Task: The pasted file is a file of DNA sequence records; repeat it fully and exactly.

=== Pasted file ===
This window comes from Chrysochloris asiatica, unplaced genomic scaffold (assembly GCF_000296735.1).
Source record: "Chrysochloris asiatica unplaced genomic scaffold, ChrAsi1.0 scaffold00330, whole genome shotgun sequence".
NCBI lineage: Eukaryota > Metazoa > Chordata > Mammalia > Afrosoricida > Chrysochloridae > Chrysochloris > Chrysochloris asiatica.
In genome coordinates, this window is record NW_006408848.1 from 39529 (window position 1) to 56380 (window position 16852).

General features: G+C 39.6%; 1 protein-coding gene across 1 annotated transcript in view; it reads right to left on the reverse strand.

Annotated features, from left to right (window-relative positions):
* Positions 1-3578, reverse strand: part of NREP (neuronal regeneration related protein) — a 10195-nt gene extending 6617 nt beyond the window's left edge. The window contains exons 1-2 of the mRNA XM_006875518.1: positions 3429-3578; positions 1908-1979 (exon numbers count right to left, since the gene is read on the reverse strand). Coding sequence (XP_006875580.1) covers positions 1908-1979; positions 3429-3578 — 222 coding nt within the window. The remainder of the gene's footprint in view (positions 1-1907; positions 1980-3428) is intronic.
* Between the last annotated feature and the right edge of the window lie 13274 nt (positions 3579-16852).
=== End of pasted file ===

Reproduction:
This window comes from Chrysochloris asiatica, unplaced genomic scaffold (assembly GCF_000296735.1).
Source record: "Chrysochloris asiatica unplaced genomic scaffold, ChrAsi1.0 scaffold00330, whole genome shotgun sequence".
NCBI lineage: Eukaryota > Metazoa > Chordata > Mammalia > Afrosoricida > Chrysochloridae > Chrysochloris > Chrysochloris asiatica.
In genome coordinates, this window is record NW_006408848.1 from 39529 (window position 1) to 56380 (window position 16852).

General features: G+C 39.6%; 1 protein-coding gene across 1 annotated transcript in view; it reads right to left on the reverse strand.

Annotated features, from left to right (window-relative positions):
* Positions 1-3578, reverse strand: part of NREP (neuronal regeneration related protein) — a 10195-nt gene extending 6617 nt beyond the window's left edge. The window contains exons 1-2 of the mRNA XM_006875518.1: positions 3429-3578; positions 1908-1979 (exon numbers count right to left, since the gene is read on the reverse strand). Coding sequence (XP_006875580.1) covers positions 1908-1979; positions 3429-3578 — 222 coding nt within the window. The remainder of the gene's footprint in view (positions 1-1907; positions 1980-3428) is intronic.
* Between the last annotated feature and the right edge of the window lie 13274 nt (positions 3579-16852).